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may note therein that from the day when bruising ceased to serve the cause of Germanic reconstruction, the labors of the Iron Chancelor were comparable only to what might be looked for should Vulcan take upon himself the task of Apollo.

The second reason was more intimate. Bismarck had a Prussian contempt for all women, but for the Empress Frederic he had a particularly hostile feeling because she was not merely English but she took no pains to conceal her dislike of the Chancelor's brutal methods. He divined in her a political opponent no less than the representative of a superior set of social ideas. Already he had muzzled her husband, but he was yet to learn that brute force is a poor match against the sex par excellence. William II loved and honored his mother however much he might differ from her in matters of state. He no doubt had many a talk in which harsh words may have been exchanged. But in a family matter, however bitter, the Kaiser never for a moment permitted an outsider to want in respect for her imperial attributes. Now Bismarck not only showed a desire to be the Tycoon of Prussia as against a Wilhelm the Second Mikado; but he even went so far as to treat the mother of his Emperor as target for political inuendo in his officially inspired newspapers-he referred to her insultingly

as: Die Englaenderin; much as the mob of 1792 stigmatized Marie Antoinette as "l' Autrichienne"!

The great Chancelor like the great Napoleon neglected no means however base or however picayune if thereby he could harm an enemy; and in our time few engines of destruction are more easily guided than a press whose purpose is to make money and whose ink is tinctured with poison. Thus one of the noblest characters that ever sat upon a throne was in the press of her adopted country daily treated as a secret enemy and held up to the hatred of a Hun rabble.

And William II expelled Bismarck in the face of an amazed Europe and an alarmed Germany. It was however a step forced upon him by his minister's arrogance, and it proved what many had suspected, that the greatness of Bismarck reposed more upon brute force and craftiness than upon a broad foundation of spiritual equanimity. A great man is great no less in his home than in a public station. Washington was no less the Father of his country when retired on his Virginia plantation, than when receiv ing the surrender of a British army at Yorktown; Wellington remained great long after Waterloo and Jefferson Davis was no less beloved in his declining years, at Beauvoir, than when Commander-in-Chief of an army dedicated to the cause of an independent Confederacy of Southern States. But Bismarck in retire

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ment shriveled from his former pompous proportions to a querulous and impotent seeker after office. He courted interviews in the newspapers he who formerly treated the press of his country as a bag of poison gas. He freely criticized those whom the Kaiser selected for high posts he who formerly prosecuted such as dared to discuss his own actions. But throughout these years of undignified retreat, William II never forgot what Bismarck had accomplished in the past for Prussian autocracy; he never failed to pay all possible honor to his former chief minister and when he died in 1898 I doubt if amongst the mourners was any one who more sincerely ap preciated past services than Germany's War Lord.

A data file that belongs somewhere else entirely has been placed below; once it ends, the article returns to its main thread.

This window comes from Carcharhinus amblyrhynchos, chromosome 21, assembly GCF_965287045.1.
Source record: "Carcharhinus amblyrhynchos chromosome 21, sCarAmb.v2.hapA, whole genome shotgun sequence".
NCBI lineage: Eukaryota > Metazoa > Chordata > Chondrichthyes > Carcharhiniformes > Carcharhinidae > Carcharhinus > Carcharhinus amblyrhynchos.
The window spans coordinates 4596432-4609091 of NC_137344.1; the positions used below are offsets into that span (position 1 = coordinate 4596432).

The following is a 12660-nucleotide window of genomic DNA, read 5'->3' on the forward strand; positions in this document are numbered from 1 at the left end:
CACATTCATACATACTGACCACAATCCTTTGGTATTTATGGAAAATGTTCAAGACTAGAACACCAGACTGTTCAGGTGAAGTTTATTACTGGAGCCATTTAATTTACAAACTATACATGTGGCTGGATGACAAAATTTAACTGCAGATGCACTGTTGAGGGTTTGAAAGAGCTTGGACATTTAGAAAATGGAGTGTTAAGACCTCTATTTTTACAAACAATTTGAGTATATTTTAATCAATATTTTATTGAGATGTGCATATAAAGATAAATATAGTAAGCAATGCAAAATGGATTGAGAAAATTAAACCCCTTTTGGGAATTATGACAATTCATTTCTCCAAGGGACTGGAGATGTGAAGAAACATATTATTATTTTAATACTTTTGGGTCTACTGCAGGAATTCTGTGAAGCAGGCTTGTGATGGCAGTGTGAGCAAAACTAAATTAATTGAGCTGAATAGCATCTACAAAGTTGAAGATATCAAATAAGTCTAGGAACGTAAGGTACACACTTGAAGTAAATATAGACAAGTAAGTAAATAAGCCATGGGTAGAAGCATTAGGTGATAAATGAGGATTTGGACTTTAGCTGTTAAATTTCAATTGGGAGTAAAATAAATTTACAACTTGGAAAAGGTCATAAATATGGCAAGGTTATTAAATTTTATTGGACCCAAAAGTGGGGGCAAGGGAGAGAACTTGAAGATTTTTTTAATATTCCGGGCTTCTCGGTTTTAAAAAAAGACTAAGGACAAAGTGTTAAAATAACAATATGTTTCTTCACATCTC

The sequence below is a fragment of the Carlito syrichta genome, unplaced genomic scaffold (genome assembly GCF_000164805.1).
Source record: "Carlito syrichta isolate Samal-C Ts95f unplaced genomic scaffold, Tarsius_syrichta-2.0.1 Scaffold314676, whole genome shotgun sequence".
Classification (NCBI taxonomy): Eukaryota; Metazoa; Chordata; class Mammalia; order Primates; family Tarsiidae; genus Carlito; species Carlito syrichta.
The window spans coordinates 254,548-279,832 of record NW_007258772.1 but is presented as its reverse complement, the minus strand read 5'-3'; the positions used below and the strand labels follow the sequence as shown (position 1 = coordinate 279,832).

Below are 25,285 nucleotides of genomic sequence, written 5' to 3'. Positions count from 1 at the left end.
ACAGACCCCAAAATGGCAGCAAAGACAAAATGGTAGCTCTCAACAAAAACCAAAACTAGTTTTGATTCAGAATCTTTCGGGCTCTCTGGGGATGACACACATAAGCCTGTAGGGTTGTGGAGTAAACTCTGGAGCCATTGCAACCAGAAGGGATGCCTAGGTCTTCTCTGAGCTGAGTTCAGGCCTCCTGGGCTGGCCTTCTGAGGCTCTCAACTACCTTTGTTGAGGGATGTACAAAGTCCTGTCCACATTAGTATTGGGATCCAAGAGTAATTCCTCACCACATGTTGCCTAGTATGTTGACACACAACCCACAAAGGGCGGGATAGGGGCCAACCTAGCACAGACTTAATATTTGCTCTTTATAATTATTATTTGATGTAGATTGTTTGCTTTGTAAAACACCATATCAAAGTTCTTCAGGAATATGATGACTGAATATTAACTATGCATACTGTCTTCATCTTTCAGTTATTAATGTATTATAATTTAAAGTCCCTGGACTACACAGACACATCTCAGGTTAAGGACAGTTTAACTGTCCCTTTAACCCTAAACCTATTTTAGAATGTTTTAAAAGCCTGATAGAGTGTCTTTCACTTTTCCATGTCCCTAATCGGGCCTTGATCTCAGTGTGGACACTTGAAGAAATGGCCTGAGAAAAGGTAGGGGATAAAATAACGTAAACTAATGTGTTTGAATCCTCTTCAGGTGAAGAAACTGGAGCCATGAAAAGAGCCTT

Bismarck had personally trained his Kaiser, when Prince, in the mysteries of diplomacy; and we must not be surprised if William learned good and bad from this very rugged and yet very wily instructor.

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Germany was alarmed when Bismarck was dismissed, because a whole generation had been educated in a school for which Bismarck had selected the text books. William If however grew in popularity from day to day, for the reasons already indicated. He traveled incessantly; he knew his land and its people as no German ever had since Martin Luther. He came in personal contact with practically every man, woman


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the avenues of that famous fortress, surrendered by Bazaine in 1870.

He had but to persist in this cheery mood and to mitigate some of the police methods-and-who knows but the great war might have been averted?

It was in 1894, if my memory serves; and he made a speech in honor of a Hohenzollern whose equestrian statue was to be unveiled in this very French city. Had the statue commemorated a great German scientist, or musician or poet, the insult might have been less; but this Hohenzollern was a General conspicuous even in Prussia for his brutality-especially towards his beautiful wife. It's hard for me to think of any act more ill-timed and more harmful to international kindliness than a glorification of the so-called Red Prince by the Kaiser in person. He addressed a vast crowd-largely composed of Germans with excursion tickets, but also many French drawn by curiosity. I had a seat amongst the favored, but preferred to study popular psychology and mixed in the crowd. It was for the Kaiser a splendid opportunity for some kind words, yet here is his peroration as I recall it-translating it from his very harsh German:

"German you are! German you ever have been! And German shall you remain forever! So help me God and my good sword!"

It was like a slap in the face when reconciliation

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